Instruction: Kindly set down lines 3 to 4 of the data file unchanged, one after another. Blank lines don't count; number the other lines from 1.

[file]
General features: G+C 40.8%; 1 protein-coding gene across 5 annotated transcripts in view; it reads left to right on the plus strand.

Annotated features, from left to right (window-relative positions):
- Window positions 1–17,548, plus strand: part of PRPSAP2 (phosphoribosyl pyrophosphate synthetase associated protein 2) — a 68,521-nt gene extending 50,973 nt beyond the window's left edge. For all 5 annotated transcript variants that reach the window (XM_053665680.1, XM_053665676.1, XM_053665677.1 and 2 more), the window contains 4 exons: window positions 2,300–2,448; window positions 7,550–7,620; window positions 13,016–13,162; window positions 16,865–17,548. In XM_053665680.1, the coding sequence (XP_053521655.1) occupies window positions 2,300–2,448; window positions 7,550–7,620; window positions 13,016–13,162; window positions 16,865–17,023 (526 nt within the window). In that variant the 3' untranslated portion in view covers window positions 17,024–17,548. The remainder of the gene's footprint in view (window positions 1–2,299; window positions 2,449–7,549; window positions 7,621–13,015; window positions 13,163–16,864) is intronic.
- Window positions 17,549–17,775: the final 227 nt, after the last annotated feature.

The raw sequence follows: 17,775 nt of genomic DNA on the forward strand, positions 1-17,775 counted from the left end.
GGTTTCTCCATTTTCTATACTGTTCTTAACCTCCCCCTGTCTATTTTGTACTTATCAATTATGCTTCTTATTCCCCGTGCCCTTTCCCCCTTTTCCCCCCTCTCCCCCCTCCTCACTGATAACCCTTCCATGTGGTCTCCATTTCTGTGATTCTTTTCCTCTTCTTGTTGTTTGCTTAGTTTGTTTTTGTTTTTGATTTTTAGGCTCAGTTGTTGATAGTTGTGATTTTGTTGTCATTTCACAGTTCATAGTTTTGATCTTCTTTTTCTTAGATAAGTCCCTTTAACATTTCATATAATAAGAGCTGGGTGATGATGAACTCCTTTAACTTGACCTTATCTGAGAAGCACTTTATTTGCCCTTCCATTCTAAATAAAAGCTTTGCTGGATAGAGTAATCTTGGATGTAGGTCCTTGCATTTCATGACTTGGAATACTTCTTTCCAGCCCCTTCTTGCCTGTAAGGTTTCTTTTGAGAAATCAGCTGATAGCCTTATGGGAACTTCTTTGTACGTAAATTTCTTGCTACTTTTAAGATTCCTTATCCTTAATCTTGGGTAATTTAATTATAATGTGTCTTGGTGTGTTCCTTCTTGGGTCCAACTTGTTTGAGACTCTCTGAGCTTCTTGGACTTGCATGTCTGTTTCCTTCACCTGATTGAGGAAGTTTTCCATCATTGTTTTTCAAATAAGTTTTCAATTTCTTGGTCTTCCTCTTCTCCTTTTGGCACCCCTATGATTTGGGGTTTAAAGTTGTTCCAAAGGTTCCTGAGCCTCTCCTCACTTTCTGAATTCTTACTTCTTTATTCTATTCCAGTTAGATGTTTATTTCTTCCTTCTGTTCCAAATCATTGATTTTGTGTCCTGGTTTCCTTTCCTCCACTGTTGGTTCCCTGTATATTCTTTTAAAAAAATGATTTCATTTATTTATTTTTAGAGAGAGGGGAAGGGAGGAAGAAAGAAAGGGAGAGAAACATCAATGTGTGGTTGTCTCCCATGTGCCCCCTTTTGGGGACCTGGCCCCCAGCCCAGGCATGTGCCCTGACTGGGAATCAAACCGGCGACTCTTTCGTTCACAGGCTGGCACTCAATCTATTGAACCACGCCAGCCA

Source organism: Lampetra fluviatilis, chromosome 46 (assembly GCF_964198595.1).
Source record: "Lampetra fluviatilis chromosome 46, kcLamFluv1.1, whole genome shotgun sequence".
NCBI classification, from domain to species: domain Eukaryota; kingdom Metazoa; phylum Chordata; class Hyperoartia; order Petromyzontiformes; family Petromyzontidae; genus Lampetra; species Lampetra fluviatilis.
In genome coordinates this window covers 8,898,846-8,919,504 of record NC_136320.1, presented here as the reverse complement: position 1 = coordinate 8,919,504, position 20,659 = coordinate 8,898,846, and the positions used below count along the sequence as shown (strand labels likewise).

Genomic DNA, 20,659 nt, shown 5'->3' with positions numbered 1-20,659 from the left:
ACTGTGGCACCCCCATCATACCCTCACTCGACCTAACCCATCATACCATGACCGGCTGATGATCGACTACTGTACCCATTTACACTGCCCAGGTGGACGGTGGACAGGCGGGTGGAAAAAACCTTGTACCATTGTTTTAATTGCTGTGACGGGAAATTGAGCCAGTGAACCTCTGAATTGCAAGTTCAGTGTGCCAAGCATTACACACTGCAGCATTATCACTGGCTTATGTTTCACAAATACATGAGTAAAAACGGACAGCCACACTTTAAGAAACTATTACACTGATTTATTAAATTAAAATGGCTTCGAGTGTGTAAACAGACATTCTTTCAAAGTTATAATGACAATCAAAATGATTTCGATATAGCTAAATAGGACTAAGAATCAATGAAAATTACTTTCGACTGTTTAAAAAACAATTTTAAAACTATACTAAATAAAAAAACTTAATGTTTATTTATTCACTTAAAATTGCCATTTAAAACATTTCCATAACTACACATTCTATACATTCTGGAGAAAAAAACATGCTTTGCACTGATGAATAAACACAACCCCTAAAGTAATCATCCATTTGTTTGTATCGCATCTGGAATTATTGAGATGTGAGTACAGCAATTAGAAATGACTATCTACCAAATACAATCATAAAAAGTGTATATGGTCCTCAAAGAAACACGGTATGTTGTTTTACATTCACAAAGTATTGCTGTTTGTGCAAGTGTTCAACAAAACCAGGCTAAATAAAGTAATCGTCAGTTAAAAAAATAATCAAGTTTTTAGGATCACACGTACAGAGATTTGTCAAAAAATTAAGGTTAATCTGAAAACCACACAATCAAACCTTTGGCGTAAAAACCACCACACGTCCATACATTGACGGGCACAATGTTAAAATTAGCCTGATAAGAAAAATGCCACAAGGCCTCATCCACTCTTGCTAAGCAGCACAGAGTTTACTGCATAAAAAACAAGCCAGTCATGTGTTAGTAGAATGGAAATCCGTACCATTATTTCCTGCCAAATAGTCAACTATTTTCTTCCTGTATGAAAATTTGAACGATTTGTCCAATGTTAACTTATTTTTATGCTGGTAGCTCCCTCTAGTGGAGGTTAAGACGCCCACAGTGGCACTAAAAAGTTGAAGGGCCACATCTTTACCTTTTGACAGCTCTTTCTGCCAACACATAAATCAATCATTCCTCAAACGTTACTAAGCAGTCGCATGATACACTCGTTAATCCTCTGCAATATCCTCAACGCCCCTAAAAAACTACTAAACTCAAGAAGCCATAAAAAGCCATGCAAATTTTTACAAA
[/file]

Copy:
- Window positions 1–17,548, plus strand: part of PRPSAP2 (phosphoribosyl pyrophosphate synthetase associated protein 2) — a 68,521-nt gene extending 50,973 nt beyond the window's left edge. For all 5 annotated transcript variants that reach the window (XM_053665680.1, XM_053665676.1, XM_053665677.1 and 2 more), the window contains 4 exons: window positions 2,300–2,448; window positions 7,550–7,620; window positions 13,016–13,162; window positions 16,865–17,548. In XM_053665680.1, the coding sequence (XP_053521655.1) occupies window positions 2,300–2,448; window positions 7,550–7,620; window positions 13,016–13,162; window positions 16,865–17,023 (526 nt within the window). In that variant the 3' untranslated portion in view covers window positions 17,024–17,548. The remainder of the gene's footprint in view (window positions 1–2,299; window positions 2,449–7,549; window positions 7,621–13,015; window positions 13,163–16,864) is intronic.
- Window positions 17,549–17,775: the final 227 nt, after the last annotated feature.